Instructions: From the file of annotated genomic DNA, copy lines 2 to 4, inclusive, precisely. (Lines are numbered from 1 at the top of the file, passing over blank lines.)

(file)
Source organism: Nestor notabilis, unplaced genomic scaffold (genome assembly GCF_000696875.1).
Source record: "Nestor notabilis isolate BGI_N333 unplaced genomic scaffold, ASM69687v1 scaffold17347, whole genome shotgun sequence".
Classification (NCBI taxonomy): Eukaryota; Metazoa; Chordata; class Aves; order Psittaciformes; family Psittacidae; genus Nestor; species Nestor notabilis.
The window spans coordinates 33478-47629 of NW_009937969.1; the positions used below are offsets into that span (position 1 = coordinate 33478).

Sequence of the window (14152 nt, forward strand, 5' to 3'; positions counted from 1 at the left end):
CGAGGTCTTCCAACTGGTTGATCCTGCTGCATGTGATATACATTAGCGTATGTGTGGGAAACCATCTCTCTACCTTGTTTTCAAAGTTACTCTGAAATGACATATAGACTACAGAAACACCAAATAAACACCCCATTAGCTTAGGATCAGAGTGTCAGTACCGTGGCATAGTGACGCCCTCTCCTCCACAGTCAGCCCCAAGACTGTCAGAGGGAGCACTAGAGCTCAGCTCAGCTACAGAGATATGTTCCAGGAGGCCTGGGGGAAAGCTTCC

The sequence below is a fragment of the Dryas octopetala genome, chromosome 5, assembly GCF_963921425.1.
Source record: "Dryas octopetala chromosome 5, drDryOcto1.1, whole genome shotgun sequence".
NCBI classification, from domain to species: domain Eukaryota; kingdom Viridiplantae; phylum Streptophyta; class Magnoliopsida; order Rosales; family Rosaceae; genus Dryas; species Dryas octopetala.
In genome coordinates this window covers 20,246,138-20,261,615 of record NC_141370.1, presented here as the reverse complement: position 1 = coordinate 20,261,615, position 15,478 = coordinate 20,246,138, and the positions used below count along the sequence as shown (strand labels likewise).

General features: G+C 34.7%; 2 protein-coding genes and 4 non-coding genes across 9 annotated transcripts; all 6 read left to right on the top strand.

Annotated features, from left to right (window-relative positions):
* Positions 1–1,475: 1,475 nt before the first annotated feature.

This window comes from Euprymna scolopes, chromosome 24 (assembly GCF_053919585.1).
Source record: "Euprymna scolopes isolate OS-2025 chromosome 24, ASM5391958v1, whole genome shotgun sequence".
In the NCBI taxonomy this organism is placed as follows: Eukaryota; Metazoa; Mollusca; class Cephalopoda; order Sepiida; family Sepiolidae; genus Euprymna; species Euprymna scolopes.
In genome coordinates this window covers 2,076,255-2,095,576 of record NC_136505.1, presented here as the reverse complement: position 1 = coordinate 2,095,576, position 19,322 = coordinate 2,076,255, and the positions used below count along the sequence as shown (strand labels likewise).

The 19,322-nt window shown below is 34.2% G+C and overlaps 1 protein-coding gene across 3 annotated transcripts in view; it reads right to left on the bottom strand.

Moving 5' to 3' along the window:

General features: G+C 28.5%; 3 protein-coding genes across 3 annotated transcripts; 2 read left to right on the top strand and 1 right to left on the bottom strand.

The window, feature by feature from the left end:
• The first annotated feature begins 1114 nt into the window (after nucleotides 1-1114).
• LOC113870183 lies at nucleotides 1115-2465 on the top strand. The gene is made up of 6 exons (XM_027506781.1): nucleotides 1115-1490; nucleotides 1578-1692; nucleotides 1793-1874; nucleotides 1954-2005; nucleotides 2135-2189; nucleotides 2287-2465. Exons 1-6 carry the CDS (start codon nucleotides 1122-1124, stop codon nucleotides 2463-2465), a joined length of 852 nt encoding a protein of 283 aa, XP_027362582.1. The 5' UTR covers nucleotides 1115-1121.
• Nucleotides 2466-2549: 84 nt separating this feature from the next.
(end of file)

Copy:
Source record: "Nestor notabilis isolate BGI_N333 unplaced genomic scaffold, ASM69687v1 scaffold17347, whole genome shotgun sequence".
Classification (NCBI taxonomy): Eukaryota; Metazoa; Chordata; class Aves; order Psittaciformes; family Psittacidae; genus Nestor; species Nestor notabilis.
The window spans coordinates 33478-47629 of NW_009937969.1; the positions used below are offsets into that span (position 1 = coordinate 33478).